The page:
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Cleavage and Blastulation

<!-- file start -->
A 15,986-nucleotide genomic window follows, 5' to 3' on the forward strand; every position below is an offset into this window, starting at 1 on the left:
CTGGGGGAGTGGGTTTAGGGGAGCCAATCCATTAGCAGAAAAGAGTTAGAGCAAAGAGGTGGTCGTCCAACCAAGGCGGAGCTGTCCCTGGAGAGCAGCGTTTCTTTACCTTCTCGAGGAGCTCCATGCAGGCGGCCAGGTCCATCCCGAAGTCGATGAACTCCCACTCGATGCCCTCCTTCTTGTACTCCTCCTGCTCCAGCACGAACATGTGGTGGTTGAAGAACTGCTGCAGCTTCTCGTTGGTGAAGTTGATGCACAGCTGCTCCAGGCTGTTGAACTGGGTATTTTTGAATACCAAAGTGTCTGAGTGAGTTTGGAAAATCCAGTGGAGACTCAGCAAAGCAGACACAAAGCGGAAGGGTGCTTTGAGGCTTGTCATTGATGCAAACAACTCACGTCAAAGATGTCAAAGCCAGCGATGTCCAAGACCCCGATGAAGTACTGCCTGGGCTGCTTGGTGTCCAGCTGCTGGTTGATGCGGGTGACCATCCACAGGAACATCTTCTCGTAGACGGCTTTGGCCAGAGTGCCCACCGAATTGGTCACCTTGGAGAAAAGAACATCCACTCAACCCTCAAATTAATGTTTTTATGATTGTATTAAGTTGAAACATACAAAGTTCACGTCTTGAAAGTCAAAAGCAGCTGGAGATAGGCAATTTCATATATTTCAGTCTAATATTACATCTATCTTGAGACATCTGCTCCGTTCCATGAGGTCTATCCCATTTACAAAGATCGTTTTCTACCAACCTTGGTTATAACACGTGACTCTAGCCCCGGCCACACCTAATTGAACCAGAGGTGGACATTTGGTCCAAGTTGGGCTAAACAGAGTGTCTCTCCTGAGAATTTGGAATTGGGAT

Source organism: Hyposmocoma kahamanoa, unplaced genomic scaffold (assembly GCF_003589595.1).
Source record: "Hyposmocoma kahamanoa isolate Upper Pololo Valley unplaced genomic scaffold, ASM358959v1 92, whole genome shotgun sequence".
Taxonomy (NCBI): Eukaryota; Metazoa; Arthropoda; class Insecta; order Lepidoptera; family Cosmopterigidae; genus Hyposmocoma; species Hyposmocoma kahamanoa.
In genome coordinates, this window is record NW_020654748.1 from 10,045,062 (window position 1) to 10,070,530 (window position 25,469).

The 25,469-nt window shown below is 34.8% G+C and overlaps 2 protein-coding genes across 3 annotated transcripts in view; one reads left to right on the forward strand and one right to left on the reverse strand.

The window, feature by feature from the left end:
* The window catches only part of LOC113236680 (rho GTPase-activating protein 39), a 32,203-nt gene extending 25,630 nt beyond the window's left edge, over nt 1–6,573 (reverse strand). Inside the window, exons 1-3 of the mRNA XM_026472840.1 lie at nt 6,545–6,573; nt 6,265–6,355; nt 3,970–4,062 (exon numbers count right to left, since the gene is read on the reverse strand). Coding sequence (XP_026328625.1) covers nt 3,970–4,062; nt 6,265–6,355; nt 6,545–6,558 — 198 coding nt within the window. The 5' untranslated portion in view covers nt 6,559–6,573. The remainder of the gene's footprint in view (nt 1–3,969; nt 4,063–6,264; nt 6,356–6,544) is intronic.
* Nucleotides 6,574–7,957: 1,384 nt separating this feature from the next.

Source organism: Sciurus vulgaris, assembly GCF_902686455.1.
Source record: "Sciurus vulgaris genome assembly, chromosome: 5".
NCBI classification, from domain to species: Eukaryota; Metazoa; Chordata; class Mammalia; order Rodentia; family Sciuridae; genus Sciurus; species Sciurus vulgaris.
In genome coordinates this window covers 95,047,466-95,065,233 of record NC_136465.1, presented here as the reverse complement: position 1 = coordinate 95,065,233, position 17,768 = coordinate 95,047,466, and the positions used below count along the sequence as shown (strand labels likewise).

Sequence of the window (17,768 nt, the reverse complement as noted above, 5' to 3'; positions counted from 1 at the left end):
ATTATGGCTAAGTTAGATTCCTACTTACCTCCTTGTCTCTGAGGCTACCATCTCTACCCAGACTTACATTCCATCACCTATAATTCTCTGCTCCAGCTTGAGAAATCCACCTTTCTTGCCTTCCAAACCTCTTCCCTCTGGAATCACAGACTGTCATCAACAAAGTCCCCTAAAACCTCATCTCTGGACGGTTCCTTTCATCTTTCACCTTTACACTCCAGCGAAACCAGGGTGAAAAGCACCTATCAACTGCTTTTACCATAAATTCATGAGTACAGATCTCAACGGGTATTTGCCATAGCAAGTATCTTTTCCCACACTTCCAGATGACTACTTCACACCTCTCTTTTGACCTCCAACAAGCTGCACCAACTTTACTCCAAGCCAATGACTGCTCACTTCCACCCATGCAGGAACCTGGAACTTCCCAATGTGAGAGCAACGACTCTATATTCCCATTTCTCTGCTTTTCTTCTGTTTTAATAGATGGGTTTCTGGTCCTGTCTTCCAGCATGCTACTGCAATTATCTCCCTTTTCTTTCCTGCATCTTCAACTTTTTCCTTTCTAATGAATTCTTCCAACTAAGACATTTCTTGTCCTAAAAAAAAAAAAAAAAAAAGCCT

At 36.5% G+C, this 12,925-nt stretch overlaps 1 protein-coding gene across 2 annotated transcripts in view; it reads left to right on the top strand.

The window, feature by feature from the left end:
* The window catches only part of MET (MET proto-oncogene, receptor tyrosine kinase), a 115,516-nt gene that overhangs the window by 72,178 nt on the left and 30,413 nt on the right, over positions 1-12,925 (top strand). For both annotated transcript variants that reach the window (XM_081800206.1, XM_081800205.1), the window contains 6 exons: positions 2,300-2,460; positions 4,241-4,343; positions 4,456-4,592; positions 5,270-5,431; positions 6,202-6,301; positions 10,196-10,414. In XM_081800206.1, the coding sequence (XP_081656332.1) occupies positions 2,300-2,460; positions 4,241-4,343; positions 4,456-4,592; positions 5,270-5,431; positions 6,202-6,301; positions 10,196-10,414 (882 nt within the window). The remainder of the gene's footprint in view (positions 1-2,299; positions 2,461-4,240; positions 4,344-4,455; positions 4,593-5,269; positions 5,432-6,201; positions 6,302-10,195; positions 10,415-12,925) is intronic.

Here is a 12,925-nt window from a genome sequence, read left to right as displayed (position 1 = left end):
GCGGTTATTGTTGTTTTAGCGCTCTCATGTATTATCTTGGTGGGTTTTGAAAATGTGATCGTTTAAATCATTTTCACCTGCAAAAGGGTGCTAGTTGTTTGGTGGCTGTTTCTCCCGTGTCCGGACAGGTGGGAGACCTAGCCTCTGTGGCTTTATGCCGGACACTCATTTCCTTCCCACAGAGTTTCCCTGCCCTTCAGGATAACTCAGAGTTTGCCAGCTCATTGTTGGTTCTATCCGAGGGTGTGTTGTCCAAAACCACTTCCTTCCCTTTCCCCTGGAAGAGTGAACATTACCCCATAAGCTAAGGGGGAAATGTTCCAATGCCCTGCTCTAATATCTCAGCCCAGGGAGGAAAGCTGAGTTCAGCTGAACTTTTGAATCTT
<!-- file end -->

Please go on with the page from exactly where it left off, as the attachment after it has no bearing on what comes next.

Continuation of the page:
The first two processes of embryological development are cleavage and blastulation. Following ovulation, the secondary oocyte (egg cell) makes its way into the fallopian tube. If sperm has been deposited into the female reproductive tract, then fertilization will take place within the thickest portion of the fallopian tube. Once the sperm fuses with the egg cell, an influx of calcium ions into the cytoplasm leads to a series of metabolic process, such as the cortical reaction (blocks other sperm cells from entering) and protein synthesis. Shortly after fertilization (about 24 hours), the first mitotic division takes place in which the unicellular zygote forms a two-celled embryo. These two cells continue to divide and eventually form a 32-cell stage called the morula. Each one of the cells in the morula are called blastomeres and they are identical in size, shape and carry the same genetic information. Collectively, these quick mitotic cell divisions following fertilization are known as cleavage. During cleavage, the cells do not actually grow in size but rather become even smaller so that the overall bundle of cells is the same size as the original zygote. Cleavage simply partitions the zygote into many identical cells that can eventually be used as the building blocks for the developing embryo. The blastomeres (i.e. cells) of the morula will continue dividing via mitosis and eventually will form a spherical structure called a blastula (blastocyst in humans and other mammals). This blastocyst contains a hollow cavity that is filled with a nutritious fluid. The outer cells of the this structure make up the trophoblast, which will eventually form the chorion and placenta. The inner cell mass consists of cells that eventually form the entire organism itself. Cleavage takes place as the zygote travels along the fallopian tube while blastulation takes place when the growing embryo makes its way into the uterine cavity (before implantation).
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